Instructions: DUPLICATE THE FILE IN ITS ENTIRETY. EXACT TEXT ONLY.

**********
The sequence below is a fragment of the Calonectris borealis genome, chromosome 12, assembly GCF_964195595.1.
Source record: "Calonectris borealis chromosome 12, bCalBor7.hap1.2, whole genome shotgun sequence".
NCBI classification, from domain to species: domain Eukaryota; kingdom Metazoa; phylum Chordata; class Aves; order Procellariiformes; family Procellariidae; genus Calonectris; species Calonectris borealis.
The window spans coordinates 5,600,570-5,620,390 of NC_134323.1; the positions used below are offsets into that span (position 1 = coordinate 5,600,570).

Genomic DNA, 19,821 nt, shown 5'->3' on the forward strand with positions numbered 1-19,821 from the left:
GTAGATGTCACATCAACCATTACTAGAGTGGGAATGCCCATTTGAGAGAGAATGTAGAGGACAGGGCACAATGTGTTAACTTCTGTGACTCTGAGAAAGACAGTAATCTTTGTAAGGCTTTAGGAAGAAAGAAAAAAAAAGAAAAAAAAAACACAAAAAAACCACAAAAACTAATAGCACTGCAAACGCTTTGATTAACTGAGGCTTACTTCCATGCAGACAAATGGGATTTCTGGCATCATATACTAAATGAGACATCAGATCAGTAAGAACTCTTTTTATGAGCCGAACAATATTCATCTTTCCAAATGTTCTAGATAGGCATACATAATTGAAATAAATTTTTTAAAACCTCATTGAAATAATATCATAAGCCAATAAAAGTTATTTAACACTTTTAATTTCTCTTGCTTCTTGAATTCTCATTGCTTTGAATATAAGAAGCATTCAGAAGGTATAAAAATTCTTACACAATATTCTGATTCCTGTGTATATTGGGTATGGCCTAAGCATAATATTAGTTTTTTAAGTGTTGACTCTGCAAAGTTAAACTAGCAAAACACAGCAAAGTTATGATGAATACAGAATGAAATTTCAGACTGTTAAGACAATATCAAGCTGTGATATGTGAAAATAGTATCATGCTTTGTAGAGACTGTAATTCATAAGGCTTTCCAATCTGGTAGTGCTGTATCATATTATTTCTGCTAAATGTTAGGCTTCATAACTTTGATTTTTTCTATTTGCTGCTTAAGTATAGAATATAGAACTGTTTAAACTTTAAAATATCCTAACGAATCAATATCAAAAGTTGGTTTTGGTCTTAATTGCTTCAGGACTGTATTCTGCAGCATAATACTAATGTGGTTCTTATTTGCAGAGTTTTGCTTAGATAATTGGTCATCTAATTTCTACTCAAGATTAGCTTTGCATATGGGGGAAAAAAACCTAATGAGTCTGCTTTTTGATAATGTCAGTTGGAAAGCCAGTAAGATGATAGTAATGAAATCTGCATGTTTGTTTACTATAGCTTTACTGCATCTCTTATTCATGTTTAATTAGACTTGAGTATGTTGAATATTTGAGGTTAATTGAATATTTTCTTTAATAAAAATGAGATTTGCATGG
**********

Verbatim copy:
The sequence below is a fragment of the Calonectris borealis genome, chromosome 12, assembly GCF_964195595.1.
Source record: "Calonectris borealis chromosome 12, bCalBor7.hap1.2, whole genome shotgun sequence".
NCBI classification, from domain to species: domain Eukaryota; kingdom Metazoa; phylum Chordata; class Aves; order Procellariiformes; family Procellariidae; genus Calonectris; species Calonectris borealis.
The window spans coordinates 5,600,570-5,620,390 of NC_134323.1; the positions used below are offsets into that span (position 1 = coordinate 5,600,570).

Genomic DNA, 19,821 nt, shown 5'->3' on the forward strand with positions numbered 1-19,821 from the left:
GTAGATGTCACATCAACCATTACTAGAGTGGGAATGCCCATTTGAGAGAGAATGTAGAGGACAGGGCACAATGTGTTAACTTCTGTGACTCTGAGAAAGACAGTAATCTTTGTAAGGCTTTAGGAAGAAAGAAAAAAAAAGAAAAAAAAAACACAAAAAAACCACAAAAACTAATAGCACTGCAAACGCTTTGATTAACTGAGGCTTACTTCCATGCAGACAAATGGGATTTCTGGCATCATATACTAAATGAGACATCAGATCAGTAAGAACTCTTTTTATGAGCCGAACAATATTCATCTTTCCAAATGTTCTAGATAGGCATACATAATTGAAATAAATTTTTTAAAACCTCATTGAAATAATATCATAAGCCAATAAAAGTTATTTAACACTTTTAATTTCTCTTGCTTCTTGAATTCTCATTGCTTTGAATATAAGAAGCATTCAGAAGGTATAAAAATTCTTACACAATATTCTGATTCCTGTGTATATTGGGTATGGCCTAAGCATAATATTAGTTTTTTAAGTGTTGACTCTGCAAAGTTAAACTAGCAAAACACAGCAAAGTTATGATGAATACAGAATGAAATTTCAGACTGTTAAGACAATATCAAGCTGTGATATGTGAAAATAGTATCATGCTTTGTAGAGACTGTAATTCATAAGGCTTTCCAATCTGGTAGTGCTGTATCATATTATTTCTGCTAAATGTTAGGCTTCATAACTTTGATTTTTTCTATTTGCTGCTTAAGTATAGAATATAGAACTGTTTAAACTTTAAAATATCCTAACGAATCAATATCAAAAGTTGGTTTTGGTCTTAATTGCTTCAGGACTGTATTCTGCAGCATAATACTAATGTGGTTCTTATTTGCAGAGTTTTGCTTAGATAATTGGTCATCTAATTTCTACTCAAGATTAGCTTTGCATATGGGGGAAAAAAACCTAATGAGTCTGCTTTTTGATAATGTCAGTTGGAAAGCCAGTAAGATGATAGTAATGAAATCTGCATGTTTGTTTACTATAGCTTTACTGCATCTCTTATTCATGTTTAATTAGACTTGAGTATGTTGAATATTTGAGGTTAATTGAATATTTTCTTTAATAAAAATGAGATTTGCATGG